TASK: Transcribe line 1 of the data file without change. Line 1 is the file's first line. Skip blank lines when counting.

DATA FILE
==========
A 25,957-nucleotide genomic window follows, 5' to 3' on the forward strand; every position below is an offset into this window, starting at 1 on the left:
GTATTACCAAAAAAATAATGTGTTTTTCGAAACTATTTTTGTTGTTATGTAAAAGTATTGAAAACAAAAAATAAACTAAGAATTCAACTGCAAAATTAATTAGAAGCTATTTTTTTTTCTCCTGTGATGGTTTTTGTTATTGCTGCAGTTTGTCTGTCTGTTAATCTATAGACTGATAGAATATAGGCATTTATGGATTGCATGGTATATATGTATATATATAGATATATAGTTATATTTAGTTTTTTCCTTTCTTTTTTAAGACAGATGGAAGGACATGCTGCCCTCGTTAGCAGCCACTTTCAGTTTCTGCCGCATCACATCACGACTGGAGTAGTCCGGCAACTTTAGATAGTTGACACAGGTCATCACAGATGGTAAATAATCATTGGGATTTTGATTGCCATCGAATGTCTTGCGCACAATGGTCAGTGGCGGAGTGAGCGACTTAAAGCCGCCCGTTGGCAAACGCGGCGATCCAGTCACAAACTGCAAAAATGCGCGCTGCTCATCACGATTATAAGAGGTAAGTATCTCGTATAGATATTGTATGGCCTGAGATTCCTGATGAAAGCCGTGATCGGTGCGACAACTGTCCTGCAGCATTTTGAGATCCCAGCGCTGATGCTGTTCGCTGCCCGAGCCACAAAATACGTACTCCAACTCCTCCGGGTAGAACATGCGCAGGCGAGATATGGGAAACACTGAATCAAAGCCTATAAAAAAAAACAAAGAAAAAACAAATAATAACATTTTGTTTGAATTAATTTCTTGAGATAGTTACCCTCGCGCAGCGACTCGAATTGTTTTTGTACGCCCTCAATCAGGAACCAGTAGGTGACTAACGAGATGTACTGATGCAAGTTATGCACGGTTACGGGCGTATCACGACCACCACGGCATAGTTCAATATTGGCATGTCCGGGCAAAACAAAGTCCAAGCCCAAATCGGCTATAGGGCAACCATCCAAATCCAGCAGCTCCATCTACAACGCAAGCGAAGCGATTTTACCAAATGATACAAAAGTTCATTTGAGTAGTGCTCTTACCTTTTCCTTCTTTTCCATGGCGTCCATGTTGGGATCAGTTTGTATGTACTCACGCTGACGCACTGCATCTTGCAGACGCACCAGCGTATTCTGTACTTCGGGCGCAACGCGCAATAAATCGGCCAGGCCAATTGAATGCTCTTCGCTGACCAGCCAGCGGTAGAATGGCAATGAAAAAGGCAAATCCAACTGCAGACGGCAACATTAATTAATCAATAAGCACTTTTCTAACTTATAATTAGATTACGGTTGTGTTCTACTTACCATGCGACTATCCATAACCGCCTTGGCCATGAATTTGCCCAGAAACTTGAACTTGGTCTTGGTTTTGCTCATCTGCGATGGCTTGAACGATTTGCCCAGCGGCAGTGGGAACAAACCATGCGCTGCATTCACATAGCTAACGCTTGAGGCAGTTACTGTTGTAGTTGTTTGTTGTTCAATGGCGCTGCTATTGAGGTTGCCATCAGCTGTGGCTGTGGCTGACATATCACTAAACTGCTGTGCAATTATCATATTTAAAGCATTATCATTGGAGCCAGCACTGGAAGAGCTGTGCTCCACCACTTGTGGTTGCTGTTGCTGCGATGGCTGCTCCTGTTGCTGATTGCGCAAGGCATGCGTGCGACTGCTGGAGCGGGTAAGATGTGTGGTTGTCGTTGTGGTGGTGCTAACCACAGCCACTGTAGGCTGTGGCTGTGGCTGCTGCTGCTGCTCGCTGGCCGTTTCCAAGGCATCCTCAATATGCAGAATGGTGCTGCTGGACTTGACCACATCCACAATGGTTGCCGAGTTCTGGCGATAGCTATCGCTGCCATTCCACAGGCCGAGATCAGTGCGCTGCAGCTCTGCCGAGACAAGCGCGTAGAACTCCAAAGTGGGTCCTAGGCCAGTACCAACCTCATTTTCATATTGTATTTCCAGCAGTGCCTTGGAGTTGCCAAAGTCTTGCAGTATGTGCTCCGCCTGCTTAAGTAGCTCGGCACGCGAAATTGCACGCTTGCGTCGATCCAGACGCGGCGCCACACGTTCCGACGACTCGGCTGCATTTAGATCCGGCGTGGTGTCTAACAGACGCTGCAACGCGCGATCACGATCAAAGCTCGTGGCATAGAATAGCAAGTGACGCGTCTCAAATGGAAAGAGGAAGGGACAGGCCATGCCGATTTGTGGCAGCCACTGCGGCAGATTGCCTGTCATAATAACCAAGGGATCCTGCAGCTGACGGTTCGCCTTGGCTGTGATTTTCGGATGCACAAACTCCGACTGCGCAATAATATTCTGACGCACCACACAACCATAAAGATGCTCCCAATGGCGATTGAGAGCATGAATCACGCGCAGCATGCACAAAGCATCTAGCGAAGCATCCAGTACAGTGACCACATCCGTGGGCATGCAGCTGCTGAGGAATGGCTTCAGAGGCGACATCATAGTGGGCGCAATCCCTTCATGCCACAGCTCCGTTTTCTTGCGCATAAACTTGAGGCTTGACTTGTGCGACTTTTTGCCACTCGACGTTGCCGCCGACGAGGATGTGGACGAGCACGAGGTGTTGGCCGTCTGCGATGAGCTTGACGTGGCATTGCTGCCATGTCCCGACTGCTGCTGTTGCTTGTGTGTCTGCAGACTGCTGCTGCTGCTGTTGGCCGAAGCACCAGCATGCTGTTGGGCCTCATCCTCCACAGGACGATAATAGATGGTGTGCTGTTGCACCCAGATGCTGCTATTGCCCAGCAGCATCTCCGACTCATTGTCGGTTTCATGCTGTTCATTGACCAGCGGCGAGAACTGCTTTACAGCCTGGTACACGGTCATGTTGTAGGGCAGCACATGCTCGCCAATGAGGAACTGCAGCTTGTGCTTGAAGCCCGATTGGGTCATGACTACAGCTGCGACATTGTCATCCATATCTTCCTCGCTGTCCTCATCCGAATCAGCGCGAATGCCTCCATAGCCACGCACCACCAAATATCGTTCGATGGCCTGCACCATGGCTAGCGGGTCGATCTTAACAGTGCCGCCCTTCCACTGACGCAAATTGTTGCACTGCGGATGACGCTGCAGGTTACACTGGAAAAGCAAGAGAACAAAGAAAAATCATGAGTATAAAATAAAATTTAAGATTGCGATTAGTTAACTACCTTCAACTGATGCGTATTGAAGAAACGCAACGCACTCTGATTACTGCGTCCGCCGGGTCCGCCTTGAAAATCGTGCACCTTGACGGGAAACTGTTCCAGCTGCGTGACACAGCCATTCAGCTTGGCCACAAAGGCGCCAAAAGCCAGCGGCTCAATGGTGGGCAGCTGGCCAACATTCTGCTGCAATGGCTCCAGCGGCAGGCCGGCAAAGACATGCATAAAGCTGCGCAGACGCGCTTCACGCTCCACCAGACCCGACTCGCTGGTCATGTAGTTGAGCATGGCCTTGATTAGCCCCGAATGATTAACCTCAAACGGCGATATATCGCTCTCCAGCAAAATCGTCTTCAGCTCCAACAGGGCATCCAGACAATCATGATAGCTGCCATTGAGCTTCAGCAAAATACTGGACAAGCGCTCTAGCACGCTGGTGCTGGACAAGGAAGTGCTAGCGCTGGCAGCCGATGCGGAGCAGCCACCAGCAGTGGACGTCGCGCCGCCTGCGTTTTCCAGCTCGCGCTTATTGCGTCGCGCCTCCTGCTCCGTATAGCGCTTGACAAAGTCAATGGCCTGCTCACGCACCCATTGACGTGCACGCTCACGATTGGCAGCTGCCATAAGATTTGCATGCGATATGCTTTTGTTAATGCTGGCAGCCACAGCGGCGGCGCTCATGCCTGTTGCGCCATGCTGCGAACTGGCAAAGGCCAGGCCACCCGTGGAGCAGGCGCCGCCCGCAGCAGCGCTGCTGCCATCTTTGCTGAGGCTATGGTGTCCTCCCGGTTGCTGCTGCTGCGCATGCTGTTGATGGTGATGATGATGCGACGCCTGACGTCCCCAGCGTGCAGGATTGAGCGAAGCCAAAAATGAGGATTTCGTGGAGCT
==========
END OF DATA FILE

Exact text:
A 25,957-nucleotide genomic window follows, 5' to 3' on the forward strand; every position below is an offset into this window, starting at 1 on the left: